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National Women's Health Week (May)

National WOmens Health Week 2017

About National Women's Health Week

En español

National Women’s Health Week is led by the U.S. Department of Health and Human Services (HHS) Office on Women's Health (OWH). The 18th annual observance kicks off on Mother’s Day, May 14, and is celebrated through May 20, 2017. National Women’s Health Week encourages women to make their health a priority and reminds them to take steps for better health at every age. HHS OWH encourages women to:

Women's Health Information and Resources

Breast Cancer Disparities

In the U.S, most breast cancers are diagnosed at an early stage regardless of race; however African American women are more likely to be diagnosed at an advanced stage. Furthermore, white women are more likely to get breast cancer, African American women have higher rates of late stage breast cancer and more likely to die from it. In addition, breast cancer remains the leading cause of cancer death among Hispanic women.

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It is thought that social determinants such as access to care, living conditions and poverty, as well as cancer risk and genetic factors, all contribute to this disparity. Early detection, diagnosis and treatment are vital tools in reducing breast cancer deaths in minority women.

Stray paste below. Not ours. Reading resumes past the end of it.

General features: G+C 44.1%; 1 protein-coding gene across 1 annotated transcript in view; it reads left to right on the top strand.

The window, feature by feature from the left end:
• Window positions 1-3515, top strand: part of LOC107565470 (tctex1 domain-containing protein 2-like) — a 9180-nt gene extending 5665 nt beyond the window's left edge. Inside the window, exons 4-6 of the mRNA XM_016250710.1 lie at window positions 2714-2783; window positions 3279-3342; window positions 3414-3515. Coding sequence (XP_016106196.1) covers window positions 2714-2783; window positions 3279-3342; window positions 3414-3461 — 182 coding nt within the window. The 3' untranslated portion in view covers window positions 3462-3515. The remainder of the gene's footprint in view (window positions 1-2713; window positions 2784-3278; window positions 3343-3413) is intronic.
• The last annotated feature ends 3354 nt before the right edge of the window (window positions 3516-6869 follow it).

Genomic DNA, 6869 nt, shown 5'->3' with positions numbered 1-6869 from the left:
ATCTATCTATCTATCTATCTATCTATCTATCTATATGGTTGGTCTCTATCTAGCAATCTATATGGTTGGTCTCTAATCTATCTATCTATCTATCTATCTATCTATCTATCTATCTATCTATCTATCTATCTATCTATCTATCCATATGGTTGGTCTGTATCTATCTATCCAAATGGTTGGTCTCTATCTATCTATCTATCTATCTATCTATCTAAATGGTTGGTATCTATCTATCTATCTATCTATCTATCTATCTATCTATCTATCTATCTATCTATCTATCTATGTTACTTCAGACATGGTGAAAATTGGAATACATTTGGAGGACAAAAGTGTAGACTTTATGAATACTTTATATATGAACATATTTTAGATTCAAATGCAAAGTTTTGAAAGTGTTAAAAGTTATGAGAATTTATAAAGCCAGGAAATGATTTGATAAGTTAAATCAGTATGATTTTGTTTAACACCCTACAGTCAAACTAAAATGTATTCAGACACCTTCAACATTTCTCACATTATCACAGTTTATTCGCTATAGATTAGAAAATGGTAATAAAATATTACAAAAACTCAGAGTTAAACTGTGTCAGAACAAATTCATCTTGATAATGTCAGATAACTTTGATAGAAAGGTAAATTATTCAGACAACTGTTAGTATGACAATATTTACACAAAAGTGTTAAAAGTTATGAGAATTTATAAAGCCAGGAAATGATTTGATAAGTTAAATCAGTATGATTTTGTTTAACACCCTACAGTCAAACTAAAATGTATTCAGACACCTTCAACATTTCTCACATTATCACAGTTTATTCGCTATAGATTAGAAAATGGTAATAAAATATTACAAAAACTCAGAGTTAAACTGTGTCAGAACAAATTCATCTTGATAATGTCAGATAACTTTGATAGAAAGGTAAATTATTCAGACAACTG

Breast Reconstruction After Mastectomy

As an African American woman or Latina undergoing a mastectomy, it’s important to know the facts about breast reconstruction. A new campaign led by the HHS Office on Women’s Health is providing tools to providers and patients to support conversations about breast reconstruction.

An updated breast reconstruction fact sheet from the National Cancer Institute (NCI), with support from the Centers for Medicare & Medicaid Services (CMS), Centers for Disease Control and Prevention (CDC), HHS Office on Women’s Health, HHS Office of Minority Health (OMH), and HRSA’s Office of Rural Health Policy (ORHP), outlines options on breast reconstruction after mastectomy.

The fact sheet provides answers to basic questions, shows how surgeons reconstruct breasts using implants or tissue from a woman’s own body, and outlines the recovery, possible complications and other considerations of both surgical options.

It’s also important for women to know that federal law mandates most health insurance plans to include coverage of breast reconstruction and prostheses. Women who have Medicare or Medicaid should check with their insurance plan to see if reconstruction is covered. For more information, visit the Centers for Medicare and Medicaid Services website. (Read more: Your Rights After a Mastectomy )

For more information, visit NCI Breast Reconstruction After Mastectomy Fact Sheet.
En español: La reconstrucción del seno después de una mastectomía

See all health data and disparities profiles:

African American Health Profile
American Indian and Alaska Native Health Profile
Asian American Health Profile
Hispanic/Latino Health Profile
Native Hawaiian and Pacific Islander Health Profile

5/12/2017 9:59:00 AM